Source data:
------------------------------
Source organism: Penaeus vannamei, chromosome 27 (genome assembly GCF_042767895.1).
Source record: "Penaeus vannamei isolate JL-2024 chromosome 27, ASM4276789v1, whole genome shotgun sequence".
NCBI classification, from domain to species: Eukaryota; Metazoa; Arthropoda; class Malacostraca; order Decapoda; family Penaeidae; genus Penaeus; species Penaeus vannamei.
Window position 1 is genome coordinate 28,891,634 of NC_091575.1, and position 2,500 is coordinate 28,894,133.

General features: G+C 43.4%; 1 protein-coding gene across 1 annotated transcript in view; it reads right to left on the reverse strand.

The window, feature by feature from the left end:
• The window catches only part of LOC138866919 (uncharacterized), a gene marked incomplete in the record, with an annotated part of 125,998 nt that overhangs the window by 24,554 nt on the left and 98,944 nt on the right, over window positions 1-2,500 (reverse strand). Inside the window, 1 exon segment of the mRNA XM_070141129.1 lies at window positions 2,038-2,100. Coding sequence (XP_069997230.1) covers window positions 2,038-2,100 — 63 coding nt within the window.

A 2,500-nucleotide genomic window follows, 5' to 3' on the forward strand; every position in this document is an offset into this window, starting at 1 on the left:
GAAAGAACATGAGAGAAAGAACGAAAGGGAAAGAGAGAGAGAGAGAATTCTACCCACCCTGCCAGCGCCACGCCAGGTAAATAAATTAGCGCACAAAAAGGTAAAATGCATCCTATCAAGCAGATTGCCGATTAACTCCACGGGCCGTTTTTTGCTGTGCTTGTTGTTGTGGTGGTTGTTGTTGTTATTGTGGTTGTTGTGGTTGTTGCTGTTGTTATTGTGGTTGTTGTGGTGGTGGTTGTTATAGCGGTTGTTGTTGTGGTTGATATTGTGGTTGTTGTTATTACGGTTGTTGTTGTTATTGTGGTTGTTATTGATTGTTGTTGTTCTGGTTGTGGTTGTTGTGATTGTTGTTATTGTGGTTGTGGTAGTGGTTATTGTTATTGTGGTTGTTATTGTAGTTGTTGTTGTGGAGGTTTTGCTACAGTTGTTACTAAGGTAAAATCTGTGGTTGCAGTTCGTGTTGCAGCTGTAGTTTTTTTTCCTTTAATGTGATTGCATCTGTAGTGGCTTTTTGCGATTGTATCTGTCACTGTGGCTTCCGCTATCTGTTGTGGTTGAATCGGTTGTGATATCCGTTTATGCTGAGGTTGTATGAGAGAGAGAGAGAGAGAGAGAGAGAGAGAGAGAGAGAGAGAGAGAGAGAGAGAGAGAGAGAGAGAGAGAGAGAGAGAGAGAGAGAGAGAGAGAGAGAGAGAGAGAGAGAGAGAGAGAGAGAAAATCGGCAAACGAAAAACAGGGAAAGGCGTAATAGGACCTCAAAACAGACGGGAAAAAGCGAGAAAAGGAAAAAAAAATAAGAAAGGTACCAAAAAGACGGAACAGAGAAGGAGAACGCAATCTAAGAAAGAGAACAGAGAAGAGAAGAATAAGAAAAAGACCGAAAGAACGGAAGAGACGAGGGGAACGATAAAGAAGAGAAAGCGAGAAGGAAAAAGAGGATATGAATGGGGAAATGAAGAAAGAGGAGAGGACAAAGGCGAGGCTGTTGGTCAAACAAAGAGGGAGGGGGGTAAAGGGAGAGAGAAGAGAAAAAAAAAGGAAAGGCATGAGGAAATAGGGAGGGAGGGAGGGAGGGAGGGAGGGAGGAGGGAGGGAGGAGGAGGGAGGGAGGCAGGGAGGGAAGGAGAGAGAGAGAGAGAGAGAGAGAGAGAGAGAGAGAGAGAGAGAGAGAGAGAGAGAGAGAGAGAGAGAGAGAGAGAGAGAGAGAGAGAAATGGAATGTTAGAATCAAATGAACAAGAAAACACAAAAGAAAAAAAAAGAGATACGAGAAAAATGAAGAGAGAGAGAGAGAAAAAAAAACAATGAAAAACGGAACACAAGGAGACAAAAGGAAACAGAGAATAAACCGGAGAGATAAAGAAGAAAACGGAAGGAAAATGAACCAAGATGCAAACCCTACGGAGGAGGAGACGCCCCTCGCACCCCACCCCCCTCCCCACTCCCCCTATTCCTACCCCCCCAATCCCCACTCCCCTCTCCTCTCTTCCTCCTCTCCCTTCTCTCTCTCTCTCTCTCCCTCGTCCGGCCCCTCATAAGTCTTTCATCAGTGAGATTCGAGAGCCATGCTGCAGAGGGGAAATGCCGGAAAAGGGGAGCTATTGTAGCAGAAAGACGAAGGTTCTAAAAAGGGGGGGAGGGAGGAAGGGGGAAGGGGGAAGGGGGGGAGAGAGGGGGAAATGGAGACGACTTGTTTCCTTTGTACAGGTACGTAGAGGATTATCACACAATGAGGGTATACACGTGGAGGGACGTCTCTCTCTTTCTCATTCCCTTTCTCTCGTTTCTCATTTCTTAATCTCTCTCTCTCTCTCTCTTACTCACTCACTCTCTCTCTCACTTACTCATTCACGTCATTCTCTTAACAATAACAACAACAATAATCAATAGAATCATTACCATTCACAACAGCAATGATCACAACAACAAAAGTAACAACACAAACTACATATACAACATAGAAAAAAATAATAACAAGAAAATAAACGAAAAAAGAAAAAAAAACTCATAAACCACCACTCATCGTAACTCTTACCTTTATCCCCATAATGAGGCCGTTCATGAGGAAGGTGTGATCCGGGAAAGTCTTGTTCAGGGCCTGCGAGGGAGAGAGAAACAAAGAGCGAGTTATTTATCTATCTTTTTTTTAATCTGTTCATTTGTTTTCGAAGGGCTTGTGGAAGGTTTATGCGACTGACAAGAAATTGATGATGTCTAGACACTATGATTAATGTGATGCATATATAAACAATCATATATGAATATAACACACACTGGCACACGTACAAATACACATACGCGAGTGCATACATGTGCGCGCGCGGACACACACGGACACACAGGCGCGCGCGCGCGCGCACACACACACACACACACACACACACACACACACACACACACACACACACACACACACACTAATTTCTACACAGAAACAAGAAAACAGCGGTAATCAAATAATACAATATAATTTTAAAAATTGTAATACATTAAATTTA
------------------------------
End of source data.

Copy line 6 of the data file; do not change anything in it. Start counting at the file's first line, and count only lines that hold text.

The window, feature by feature from the left end: